The last time Garth Brooks stood on a stage in South Florida, he paused, early in the show, cowboy hat in hand, for a moment of contrition.
"My apologies for not coming down here a hell of a lot sooner," he told the crowd at the first of three sold-out concerts.
It was an April night in 1996 at the late Miami Arena, and the singer's remorse acknowledged the fact he then had not performed in South Florida since his local debut in 1990, when he played third fiddle to Eddie Rabbit and Miss Chili Pepper on the undercard at the Chili Cookoff in Pembroke Pines' C.B. Smith Park.
He returned a superstar: All the 46,000 tickets for the three Miami Arena concerts, priced at $19, were sold in 48 minutes, a record for the venue.
After waiting nearly 20 years, South Florida country-music fans are still in a forgiving mood. Tickets for Brooks' concerts scheduled for Jan. 15-16 at the BB&T Center in Sunrise moved so quickly when they went on sale in November that a third show was added for Thursday, Jan. 14. Tickets remain for the Thursday concert, with the Jan. 15-16 shows virtually sold out.
The performances are part of a world tour, with Brooks accompanied by his wife, singer and Food Network star Trisha Yearwood, in support of "Man Against Machine," a well-reviewed collection of his typical country-pop dalliances, homespun earnestness and good humor. It's Brooks' first studio album since "Scarecrow" in 2001.
When Brooks performed at the Chili Cookoff in 1990, we didn't know that we were hearing the singer who would dominate country music, heck, popular music, for the next decade. His eponymous debut LP was out, and selling well, but so were albums by Clint Black and Steve Wariner.
The album's cover was suspicious, depicting Brooks in the woods as a dandified, Stetson-topped frat boy (the striped shirt would become a trendsetting look. The turtleneck not so much). And he had yet to release the album's signature single, "The Dance," which would go on to be named the Academy of Country Music's 1990 Song of the Year.
Later that year came "No Fences," the album that christened Brooks a crossover star, too, at No. 3 on Billboard's pop albums chart.
The Oklahoma native made no effort to conceal his rock and pop impulses, and if his reach has sometimes exceeded his grasp (anyone remember Chris Gaines?), even hardcore country fans acknowledge that "No Fences" provided a song for the ages, one that would be right at home on an album by Waylon, Willie and the boys: "Friends in Low Places."
Paula Tolly, of the Boca Raton-based country-rock band 33 Years, is a fan of Brooks' "classic storytelling."
"He's up there as one of the top singers of all time. He's definitely going to go down in history as one of the great ones," she says. "I'm super excited about what he's going to be doing, because he's been off the radar screen for quite a while now, and country music has changed dramatically. There are so many other influences now."
Tolly says the audience for her band's covers of such songwriters as Lucinda Williams and Johnny Cash shows special enthusiasm when 33 Years breaks out "Low Places."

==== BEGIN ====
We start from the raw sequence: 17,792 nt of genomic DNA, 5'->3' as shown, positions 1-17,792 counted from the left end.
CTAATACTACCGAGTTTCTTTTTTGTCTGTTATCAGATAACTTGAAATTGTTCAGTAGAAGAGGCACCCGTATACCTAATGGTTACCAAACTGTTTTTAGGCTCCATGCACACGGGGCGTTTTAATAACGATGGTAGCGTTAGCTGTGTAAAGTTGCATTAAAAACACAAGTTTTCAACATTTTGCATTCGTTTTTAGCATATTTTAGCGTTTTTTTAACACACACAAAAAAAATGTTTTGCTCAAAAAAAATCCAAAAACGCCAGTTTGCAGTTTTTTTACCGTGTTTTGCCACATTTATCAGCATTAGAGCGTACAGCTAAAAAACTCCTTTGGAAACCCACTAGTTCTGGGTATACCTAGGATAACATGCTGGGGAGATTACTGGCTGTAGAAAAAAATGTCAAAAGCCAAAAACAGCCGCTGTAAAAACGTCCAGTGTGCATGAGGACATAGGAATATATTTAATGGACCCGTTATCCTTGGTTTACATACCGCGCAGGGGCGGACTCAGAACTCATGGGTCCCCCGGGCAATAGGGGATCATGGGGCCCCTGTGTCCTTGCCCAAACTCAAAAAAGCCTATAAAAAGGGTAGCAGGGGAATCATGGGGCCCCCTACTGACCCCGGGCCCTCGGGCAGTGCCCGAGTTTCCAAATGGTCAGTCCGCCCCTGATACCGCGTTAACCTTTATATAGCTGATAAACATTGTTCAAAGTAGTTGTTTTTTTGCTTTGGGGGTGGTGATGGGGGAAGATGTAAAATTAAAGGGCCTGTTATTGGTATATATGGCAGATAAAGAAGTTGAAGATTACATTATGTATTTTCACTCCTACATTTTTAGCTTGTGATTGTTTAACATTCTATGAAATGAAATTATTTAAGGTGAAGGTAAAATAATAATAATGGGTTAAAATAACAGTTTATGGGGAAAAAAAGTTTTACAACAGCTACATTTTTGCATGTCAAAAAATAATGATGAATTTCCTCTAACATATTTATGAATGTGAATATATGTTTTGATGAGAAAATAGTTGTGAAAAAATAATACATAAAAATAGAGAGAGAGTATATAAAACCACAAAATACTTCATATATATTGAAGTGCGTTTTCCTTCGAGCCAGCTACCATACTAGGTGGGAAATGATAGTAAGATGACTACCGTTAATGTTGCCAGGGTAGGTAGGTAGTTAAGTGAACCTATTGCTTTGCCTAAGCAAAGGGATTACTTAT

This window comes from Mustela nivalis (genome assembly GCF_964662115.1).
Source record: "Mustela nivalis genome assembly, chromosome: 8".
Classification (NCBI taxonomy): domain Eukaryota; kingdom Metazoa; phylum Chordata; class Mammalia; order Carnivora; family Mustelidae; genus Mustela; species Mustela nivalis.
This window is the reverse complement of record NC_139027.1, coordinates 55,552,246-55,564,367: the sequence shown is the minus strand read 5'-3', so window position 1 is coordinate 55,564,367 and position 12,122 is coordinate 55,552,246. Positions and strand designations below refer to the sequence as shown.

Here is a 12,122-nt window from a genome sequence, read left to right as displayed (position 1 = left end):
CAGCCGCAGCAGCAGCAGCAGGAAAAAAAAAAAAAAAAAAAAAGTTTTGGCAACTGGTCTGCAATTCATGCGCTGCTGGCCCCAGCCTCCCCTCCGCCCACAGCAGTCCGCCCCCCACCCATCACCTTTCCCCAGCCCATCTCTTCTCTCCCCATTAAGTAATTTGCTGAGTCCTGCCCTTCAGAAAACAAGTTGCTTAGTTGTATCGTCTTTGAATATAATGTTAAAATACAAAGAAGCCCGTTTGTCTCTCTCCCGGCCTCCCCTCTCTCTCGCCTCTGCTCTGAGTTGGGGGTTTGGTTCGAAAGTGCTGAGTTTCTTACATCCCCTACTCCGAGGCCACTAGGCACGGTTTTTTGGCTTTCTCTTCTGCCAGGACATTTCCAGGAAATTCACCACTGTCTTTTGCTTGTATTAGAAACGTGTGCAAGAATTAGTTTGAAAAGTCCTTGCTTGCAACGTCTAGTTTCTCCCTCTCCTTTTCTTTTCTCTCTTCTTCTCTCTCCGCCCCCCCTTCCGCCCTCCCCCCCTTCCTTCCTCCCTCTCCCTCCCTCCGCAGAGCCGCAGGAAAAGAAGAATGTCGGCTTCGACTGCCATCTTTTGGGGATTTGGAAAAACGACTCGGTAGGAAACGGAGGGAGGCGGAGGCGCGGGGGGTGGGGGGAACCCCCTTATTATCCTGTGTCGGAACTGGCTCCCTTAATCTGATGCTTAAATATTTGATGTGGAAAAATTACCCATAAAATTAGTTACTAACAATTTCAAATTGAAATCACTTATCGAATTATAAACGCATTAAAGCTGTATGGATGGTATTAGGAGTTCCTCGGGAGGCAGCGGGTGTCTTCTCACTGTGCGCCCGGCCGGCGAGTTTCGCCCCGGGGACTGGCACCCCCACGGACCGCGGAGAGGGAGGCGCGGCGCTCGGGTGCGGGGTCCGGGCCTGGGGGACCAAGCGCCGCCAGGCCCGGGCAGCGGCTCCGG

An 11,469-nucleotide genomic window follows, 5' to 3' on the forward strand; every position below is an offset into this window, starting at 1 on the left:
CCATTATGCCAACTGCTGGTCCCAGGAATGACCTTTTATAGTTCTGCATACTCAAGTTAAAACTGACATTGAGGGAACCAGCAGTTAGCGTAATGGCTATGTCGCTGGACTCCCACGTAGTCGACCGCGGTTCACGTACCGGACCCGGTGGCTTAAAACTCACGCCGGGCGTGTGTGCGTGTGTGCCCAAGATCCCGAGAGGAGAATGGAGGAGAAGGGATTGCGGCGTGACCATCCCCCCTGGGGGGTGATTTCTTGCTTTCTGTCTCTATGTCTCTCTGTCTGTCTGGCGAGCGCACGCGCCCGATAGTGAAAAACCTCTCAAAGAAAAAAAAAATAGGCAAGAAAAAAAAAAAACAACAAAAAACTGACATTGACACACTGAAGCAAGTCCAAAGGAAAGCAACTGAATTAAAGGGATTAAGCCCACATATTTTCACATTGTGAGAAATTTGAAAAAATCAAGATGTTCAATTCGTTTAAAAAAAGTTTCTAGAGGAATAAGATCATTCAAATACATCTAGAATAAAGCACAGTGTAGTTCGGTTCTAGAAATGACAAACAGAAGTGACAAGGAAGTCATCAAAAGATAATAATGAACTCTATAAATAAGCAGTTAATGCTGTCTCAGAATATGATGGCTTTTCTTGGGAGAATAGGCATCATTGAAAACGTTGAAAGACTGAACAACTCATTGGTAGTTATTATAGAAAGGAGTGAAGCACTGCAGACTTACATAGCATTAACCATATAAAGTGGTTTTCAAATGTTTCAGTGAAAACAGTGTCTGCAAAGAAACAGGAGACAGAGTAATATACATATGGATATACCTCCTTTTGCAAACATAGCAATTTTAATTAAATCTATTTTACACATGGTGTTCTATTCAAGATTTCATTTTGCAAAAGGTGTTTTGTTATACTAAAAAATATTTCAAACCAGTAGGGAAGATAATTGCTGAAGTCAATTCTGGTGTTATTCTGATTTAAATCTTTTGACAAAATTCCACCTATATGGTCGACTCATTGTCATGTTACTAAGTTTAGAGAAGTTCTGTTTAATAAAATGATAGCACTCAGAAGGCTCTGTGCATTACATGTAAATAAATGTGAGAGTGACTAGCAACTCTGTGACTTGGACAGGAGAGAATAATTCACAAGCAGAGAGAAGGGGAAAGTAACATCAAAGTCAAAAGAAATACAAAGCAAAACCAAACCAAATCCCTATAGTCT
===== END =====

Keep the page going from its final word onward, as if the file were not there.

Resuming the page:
"Everybody knows it. There's folks that just come out of the woodwork, and they know all the lyrics," says Tolly, who can be heard with 33 Years on Saturday at the West Palm Beach Green Market (10 a.m. to 1 p.m.) and at the Deerfield Beach restaurant Tip A Roo and Crazy Larry Too (8 p.m.-midnight), and Jan. 17 at the South Florida Horse Expo at the Bergeron Rodeo Grounds in Davie.
For all the crossover success of Kenny Chesney, Brad Paisley and other modern country crooners who have adopted many of the arena-rock flourishes that initially made him so controversial, Brooks stands apart. "Man Against Machine," a November, 2014, release certified platinum, joins a discography that ranks Brooks the top-selling U.S. solo artist of all time with 136 million albums sold.
Brooks' tour, which began in 2014 and has included a six-show run in Boston, seven in Dallas and 11 in Chicago, picks up where he left off when he retired from the road in 2000. According to a reviewer for the urbane CultureMap in Houston (eight shows in four nights), Brooks is all about giving the people what they want at these shows, telling the audience, "When I come to a concert, I want to hear the old stuff."
He has been opening his set with "Man Against Machine" and later offering the new album's "All American Kid," but otherwise leans on the tried-and-true hits stretching all the way back to "Much Too Young (To Feel This Damn Old)." As you might expect, he's been fooling around with a few covers of songs by artists such as George Strait ("Amarillo by Morning"), Billy Joel ("Piano Man"), Bob Seger ("Night Moves") and Bob Dylan ("Make You Feel My Love"). One might think a version of 1992's "We Shall Be Free" would be appropriate these days.
A country star in her own right, Yearwood has been joining her husband onstage for a duet on their 1998 hit "In Another's Eyes," which introduces a five-song Yearwood solo set, before Brooks returns.
Reviews have been uniformly positive, both in the Facebook peanut gallery and from grizzled critics. Music writer Chuck Yarborough of the Plain Dealer in Cleveland (four shows in two nights), put Brooks' show at No. 1 on his list of last year's favorite concerts: "This wasn't just the best concert of 2015; this was one of the best concerts I've seen in 10 years. Brooks has every bit of energy and charisma today that he had two decades ago."
Garth Brooks will perform 7:30 p.m. Jan. 14 and 7 p.m. Jan. 15-16 at the BB&T Center, 2555 Panther Parkway, in Sunrise. He will be joined onstage by his wife, singer Trisha Yearwood. Tickets cost $60.83, plus fees. Call 954-835-7000 or go to TheBBTCenter.com.